Observing this got me to wondering what would happen if you put two or more of these side by side then let your eyes defocus, like what you do when you look at a stereogram, creating an additional phantom disk. So I did it, first with just two disks then with four disks. With two disks, when my eyes defocused and three disks in view, the pulsing occurred in the center disk. With four disks, when my eyes defocused, there were five disks in view. In this configuration the disk that I was ‘looking’ at would pulse. With the two disk configuration it is certain that the center disk was the phantom created by combining images of the two actual disks so in fact I was not actually ‘looking’ at that disk and the two actual disks were in my peripheral vision. I assume that with four disks I was never actually looking at an actual disk but at a phantom one created from two adjacent disks.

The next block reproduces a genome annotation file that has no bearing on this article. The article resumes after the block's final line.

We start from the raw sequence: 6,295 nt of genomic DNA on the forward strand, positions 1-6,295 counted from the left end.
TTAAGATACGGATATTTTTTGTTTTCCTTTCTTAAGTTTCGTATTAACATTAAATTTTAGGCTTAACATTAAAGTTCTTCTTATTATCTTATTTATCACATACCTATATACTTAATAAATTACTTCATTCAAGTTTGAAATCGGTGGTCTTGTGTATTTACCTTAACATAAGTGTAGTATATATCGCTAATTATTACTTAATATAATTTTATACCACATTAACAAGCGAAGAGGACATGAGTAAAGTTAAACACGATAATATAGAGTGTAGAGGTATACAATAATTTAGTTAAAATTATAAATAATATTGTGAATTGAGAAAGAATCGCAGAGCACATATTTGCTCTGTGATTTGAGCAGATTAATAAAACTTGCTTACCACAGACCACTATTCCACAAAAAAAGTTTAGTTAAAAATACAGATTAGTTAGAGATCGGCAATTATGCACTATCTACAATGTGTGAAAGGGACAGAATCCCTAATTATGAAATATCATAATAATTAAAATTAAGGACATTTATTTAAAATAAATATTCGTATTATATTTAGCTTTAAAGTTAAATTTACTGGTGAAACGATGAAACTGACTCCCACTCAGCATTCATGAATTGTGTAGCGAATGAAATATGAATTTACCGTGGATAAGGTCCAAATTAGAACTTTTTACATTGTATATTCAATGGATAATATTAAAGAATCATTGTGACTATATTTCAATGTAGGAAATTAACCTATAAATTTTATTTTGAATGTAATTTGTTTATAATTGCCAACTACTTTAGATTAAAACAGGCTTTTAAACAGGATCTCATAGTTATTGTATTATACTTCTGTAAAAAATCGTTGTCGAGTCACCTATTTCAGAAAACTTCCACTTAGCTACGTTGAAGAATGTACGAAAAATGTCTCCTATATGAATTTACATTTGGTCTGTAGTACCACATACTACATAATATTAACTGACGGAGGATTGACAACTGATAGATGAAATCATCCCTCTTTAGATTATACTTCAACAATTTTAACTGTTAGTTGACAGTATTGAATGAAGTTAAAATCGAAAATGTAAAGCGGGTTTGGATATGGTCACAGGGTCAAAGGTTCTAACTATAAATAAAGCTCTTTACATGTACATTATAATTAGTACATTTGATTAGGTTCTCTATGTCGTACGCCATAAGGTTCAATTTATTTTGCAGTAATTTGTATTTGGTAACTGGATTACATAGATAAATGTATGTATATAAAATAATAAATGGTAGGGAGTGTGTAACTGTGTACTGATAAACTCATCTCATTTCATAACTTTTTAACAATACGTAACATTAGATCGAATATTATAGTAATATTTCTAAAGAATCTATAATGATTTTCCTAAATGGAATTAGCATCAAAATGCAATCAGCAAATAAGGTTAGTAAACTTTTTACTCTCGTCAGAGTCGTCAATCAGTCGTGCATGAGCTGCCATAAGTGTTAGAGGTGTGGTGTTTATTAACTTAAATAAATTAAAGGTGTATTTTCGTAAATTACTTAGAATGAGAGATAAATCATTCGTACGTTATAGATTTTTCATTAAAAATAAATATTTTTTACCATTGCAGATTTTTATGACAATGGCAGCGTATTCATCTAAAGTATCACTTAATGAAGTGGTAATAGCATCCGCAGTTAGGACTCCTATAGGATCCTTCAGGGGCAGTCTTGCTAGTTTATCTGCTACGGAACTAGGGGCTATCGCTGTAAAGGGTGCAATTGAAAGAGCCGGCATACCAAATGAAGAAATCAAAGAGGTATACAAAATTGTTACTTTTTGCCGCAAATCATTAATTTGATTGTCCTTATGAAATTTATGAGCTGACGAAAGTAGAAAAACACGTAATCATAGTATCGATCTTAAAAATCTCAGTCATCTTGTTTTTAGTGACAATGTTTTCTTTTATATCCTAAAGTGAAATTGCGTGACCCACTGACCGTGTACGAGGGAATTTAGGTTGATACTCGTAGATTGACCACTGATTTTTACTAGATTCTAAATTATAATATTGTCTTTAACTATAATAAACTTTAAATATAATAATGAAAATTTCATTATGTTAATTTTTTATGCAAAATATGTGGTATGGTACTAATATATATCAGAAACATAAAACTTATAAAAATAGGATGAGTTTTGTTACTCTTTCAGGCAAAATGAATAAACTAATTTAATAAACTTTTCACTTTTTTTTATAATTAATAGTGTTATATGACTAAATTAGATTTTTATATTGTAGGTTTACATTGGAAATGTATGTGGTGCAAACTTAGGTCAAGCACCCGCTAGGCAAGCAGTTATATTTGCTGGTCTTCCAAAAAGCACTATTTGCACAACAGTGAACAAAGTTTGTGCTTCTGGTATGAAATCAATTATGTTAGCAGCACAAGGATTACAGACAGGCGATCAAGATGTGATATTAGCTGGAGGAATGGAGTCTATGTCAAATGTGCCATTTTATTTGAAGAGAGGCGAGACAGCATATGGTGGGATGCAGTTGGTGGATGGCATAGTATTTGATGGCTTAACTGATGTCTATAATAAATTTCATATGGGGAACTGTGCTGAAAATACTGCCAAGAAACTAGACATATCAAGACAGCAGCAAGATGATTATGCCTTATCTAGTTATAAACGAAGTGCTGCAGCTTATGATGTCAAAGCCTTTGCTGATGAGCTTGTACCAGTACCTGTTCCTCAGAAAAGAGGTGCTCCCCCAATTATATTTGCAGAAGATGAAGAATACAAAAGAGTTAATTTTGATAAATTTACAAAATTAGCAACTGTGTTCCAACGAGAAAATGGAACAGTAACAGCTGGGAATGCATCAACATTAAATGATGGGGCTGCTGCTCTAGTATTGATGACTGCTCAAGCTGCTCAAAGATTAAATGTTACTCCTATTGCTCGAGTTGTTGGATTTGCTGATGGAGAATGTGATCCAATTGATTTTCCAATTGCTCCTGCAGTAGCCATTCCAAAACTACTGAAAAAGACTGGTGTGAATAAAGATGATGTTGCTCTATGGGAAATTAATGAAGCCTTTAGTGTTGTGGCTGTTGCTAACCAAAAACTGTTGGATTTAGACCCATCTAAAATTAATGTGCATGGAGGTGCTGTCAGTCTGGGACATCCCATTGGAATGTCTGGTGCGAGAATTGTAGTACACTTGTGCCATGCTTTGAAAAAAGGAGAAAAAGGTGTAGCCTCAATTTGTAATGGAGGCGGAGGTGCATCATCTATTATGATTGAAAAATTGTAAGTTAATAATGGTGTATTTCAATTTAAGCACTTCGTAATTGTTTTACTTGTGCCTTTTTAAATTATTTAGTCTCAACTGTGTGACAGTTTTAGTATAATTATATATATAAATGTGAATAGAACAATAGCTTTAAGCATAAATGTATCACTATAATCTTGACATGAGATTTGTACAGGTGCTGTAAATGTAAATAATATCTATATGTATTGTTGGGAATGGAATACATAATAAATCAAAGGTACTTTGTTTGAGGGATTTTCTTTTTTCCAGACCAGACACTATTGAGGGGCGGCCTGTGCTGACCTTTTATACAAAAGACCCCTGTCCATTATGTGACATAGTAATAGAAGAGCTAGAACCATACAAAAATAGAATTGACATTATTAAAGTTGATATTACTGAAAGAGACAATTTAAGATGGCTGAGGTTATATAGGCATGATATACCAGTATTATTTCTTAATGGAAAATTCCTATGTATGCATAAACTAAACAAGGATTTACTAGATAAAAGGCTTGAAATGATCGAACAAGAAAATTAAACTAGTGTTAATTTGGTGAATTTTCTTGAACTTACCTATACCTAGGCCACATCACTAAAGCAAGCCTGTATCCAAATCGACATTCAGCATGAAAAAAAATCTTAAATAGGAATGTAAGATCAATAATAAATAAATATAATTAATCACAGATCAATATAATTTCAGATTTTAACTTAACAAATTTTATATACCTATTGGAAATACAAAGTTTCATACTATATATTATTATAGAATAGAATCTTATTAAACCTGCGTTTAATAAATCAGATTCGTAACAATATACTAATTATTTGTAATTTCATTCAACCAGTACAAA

• finny21

    Tried really hard to see this illusion … nothing :(

    • Buddy199

      Maybe you’re not an alpha male.

      • Neuroskeptic

        I lied when I said that alpha waves were named for being the first to be discovered. They are actually called that because of all the neural oscillations, they have the most game.

        • Buddy199

          Los wavos mas macho

    • LZT1

      You;re probably seeing it but not realizing it is what they are saying. Trying looking away from it, a little bit to the sides.

      Also, if you look directly at it, you get a different illusion – the red circles running around the center.

      • Neuroskeptic

        Red, eh? To me, looking an directly at it causes the white sections to “sparkle” with faint colors – but not red. They’re mainly green or blue. Interesting individual differences.

    • agnes debinski

      I could swear I´ve experienced this illusion before – while having had an eye doc appointment. Doing it on purpose requires a lot of will power. I had to struggle with myself quite a bit to get there.

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  • Keith D.

    I would control for the subtle movements of the eye before making any claim of being linked to alpha waves. They’re constantly flicking to and fro unconsciously and that combined with persistence of vision and the nature of the disc could explain the effect.

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  • Mados